GENGAHR formed at school in North London four years ago, releasing debut album A Dream Outside on Transgressive Records in the summer of 2015. The follow up, Where Wildness Grows, is out in March 2018. Produced by Neil Comber (Glass Animals, M.I.A), it took two years to write and record. Cath Bore speaks singer Felix Bushe about the ups and downs of that difficult second album syndrome, as the group prepare to play The Magnet as part of Liverpool Music Week.


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The day before we speak, the UK woke up to weird grey-brown-orange skies, like from a dystopian film. You are inspired by the visual in terms of song writing, aren’t you, cinema especially?

It was sepia wasn’t it? I saw the Blade Runner film last week and it was a bit like that really. Walking around under what seemed a horrendous polluted sky. When trying to come up with narratives and direction to a song, I try to think about characters that I like from films or books. It’ll often be something I’ve seen quite recently, and I use that as a starting point. And visualise what I want the song to be about really.

The first Gengahr show for a while was earlier this month in London, how did the new material go down?

We’d put out one new song [Mallory] just the week before, and it was crazy to see everyone already singing along to it. It puts you on the front foot, confident about things going forward. People have been waiting for us to get our shit together and waiting for the new stuff. So, we played more new than old, it didn’t feel like there were any lulls or people getting frustrated because of lack of familiarity. So, it was a nice way of easing ourselves into doing things again.

You’ve been playing Mallory for a while.

That was the first song that we wrote for the new album. It’s the oldest one by a long way.  I had a big folder of demos at home and Mallory was number one and that was out of quite a lot, I can tell you.  It felt like the first to kind of step forward towards something new. It worked immediately. It didn’t take much to get it sounding good. That’s always a good sign from the beginning, when you can just play it and it sounds right, straight off the bat. We stated playing it while we were touring the first album, and sneaked it into the set! It fitted in seamlessly. That was an eye opener on what we could do without going completely off the known track, as it were. And still feel like we were moving forward, slightly different.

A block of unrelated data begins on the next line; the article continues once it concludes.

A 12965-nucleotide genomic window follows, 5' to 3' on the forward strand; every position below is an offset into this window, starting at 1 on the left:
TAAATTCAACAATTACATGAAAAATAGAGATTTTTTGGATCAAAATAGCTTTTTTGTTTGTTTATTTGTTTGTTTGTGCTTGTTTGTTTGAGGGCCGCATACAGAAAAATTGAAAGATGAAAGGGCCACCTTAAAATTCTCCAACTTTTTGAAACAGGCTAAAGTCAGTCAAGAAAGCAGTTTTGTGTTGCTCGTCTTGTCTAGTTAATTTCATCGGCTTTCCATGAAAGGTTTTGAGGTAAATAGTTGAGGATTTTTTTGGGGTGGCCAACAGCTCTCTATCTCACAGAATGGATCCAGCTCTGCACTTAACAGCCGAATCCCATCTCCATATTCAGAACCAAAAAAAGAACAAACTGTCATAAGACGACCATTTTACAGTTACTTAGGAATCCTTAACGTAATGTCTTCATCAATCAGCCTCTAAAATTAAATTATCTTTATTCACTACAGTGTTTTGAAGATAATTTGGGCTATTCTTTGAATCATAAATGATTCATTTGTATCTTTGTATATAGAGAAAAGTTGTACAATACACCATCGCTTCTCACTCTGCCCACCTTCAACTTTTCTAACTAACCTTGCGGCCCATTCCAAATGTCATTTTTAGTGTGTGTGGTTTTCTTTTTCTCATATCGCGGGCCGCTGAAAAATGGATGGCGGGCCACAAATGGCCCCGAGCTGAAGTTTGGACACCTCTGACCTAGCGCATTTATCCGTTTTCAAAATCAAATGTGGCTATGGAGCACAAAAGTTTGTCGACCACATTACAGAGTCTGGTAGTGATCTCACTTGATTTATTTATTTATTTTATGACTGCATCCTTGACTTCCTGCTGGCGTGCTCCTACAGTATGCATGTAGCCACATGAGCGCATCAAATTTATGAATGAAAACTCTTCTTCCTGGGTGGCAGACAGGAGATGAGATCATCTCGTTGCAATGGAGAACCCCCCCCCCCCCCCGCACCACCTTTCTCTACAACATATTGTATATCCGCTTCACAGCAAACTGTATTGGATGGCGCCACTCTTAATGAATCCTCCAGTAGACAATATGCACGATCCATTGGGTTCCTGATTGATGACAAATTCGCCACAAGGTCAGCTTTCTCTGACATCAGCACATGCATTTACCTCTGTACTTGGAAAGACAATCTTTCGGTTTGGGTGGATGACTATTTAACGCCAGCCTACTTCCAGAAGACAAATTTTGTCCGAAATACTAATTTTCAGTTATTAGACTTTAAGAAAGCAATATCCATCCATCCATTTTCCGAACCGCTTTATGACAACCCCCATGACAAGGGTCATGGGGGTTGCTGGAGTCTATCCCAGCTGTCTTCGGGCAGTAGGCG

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In many ways, Gengahr have done things back to front. Recording the first album A Dream Outside before playing a live show was quite an unusual unorthodox approach.  And risky.

We’d obviously played a lot of shows together with other [previous] bands but the music we were playing was vastly different. It was back to front in many ways, the sleepy nature of what we did [with Gengahr] was sort of counter intuitive to what we’d done before… [a few of us were] in punk bands before that so it was quite trashy and everything went about 1000 miles an hour. When you get a bit older you mellow out and you can reign it in slightly. I think the urge was always there to have a bigger and heavier sound again. We wanted greater dynamics, moments when we could go bigger without it damaging the songs, as it were. It took some getting used to, a year and a half thinking, maybe we could’ve done some things in a different way, but that’s the nature of making music. You have your bug bears at the end of it.

Recording the new album wasn’t straightforward, with the band binning three months’ worth of material and starting again. What happened? 

It was quite a long-winded process. With the first album, we felt happy… but I don’t think it necessarily took us to where we felt we wanted to be. As a band we had to sit down and think – it wasn’t as simple as making the first album again. We came at it ill-prepared. There was a lot of touring, we didn’t have a lot of time to write anything new, so when the shows finished and we stopped touring, we had to start and put together something we were happy with. We really wanted to make it noticeably different, in a positive way. We tried out a few different things, but the (initial) mix sounded not at all like what we wanted.